Darkly Draeming Dexter is the first in Jeff Lindsay’s series of Dexter novels that have since been adapted into a successful TV series. The novel (and indeed all subsequent novels) are, on the one hand, straightforward whodunnits, but with one rather ingenious difference. Dexter, a police department pathologist, who – along with his police officer foster sister – solves the case of a serial killer on the loose, is in fact a serial killer himself. Dexter’s own homicidal tendencies are portrayed as an illness, brought about through a traumatic early childhood ordeal which has left him unable to relate emotionally to other human beings. Dexter’s occasional urges to go and murder someone are irresistible, but in spite of everything Dexter is basically a good person who has been brought up with a strong moral compass. So, powerless is he is to resist his urge to kill that he always makes sure that his victims are deserving (usually murderers and rapists themselves), and since he is ultimately a power for good, he is protected by those around him who share his secret, even though they are simultaneously upholding the law.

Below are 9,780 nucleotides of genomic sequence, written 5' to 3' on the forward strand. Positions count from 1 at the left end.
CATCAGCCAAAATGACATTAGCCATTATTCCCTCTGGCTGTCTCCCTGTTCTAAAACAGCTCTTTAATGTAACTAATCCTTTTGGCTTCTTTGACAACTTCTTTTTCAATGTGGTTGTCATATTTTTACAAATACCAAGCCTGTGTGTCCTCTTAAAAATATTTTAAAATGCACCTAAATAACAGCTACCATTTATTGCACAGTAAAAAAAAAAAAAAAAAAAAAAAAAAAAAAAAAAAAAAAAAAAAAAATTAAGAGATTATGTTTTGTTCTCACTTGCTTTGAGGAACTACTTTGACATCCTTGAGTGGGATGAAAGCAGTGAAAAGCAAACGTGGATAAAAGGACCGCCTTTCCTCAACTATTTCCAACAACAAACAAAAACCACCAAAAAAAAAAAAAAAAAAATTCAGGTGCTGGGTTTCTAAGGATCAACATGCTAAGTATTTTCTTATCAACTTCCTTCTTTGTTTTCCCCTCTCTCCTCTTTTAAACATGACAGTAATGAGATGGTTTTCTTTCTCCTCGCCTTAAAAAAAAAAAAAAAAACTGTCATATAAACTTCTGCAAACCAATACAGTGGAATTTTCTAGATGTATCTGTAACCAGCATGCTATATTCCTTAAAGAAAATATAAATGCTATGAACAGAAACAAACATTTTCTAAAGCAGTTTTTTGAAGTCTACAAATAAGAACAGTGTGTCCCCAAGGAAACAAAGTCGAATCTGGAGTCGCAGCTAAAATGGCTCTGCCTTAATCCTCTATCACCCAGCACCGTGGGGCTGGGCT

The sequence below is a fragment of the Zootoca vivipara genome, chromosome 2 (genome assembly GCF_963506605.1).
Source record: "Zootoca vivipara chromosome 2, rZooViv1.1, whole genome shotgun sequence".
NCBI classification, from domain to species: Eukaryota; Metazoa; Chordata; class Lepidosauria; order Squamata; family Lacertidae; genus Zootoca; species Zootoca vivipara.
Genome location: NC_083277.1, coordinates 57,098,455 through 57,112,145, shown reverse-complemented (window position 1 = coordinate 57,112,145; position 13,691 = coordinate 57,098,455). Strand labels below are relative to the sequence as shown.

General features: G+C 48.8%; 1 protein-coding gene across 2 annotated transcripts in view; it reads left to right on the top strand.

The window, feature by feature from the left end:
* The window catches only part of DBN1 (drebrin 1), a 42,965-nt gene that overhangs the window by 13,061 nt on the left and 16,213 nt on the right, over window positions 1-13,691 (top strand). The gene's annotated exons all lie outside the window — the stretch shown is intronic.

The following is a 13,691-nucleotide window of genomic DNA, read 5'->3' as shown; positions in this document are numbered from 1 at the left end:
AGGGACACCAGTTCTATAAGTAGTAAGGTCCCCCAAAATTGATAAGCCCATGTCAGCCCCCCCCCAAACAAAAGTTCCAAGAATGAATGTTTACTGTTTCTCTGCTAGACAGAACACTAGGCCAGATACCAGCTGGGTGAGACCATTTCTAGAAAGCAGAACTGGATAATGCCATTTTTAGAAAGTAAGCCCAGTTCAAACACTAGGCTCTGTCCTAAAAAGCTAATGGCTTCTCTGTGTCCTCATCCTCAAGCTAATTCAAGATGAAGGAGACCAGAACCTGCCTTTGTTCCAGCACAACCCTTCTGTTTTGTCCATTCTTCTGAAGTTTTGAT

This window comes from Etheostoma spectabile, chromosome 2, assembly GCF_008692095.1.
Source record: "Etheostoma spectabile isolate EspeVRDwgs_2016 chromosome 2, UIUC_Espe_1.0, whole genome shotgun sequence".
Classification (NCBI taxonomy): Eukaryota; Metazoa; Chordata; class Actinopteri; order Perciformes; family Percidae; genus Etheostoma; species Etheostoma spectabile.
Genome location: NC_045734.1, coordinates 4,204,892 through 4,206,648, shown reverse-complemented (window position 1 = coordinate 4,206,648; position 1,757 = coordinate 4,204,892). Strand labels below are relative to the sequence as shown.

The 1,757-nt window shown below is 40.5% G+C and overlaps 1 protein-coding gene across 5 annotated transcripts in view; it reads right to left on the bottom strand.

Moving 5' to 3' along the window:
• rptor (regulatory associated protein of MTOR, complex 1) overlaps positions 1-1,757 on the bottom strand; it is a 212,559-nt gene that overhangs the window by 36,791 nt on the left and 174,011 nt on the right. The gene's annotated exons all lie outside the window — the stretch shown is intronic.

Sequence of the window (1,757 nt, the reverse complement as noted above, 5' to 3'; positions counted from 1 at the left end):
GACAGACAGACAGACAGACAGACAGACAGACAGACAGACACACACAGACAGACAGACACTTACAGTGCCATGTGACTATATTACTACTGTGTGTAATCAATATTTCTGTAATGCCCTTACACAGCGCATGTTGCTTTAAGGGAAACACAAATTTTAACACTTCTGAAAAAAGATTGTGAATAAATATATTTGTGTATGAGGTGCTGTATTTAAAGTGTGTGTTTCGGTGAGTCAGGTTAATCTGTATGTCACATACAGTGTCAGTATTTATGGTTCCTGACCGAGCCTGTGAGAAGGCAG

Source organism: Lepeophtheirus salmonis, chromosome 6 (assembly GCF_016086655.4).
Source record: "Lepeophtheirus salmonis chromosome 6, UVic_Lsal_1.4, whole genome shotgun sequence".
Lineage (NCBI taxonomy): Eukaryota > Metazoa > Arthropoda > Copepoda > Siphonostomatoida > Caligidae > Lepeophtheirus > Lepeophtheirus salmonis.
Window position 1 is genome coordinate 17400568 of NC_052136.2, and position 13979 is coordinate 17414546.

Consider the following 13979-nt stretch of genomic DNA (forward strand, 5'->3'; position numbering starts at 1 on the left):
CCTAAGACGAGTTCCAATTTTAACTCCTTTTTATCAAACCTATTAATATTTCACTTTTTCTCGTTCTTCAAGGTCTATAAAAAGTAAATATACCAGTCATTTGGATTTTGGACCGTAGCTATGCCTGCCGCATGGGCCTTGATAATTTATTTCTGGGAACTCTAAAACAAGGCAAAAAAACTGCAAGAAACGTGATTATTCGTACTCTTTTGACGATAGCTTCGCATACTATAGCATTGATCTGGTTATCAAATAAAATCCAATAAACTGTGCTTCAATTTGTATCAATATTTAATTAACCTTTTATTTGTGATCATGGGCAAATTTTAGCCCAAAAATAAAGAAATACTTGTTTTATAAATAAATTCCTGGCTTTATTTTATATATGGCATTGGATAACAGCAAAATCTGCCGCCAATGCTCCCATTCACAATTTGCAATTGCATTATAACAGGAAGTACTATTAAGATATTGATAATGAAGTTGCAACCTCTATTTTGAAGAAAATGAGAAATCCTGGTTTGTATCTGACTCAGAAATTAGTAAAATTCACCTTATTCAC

Of course, I could write about how this device illuminates the ambiguities and contradictions in our own moral positions and that of society at large. The device, however, allows for something else – it allows for comedy (and this is at times a deeply funny book, if you like ypour comedy dark) without trivialising the violence or turning the police into buffoons. It’s a clever premise that works well for Lindsay.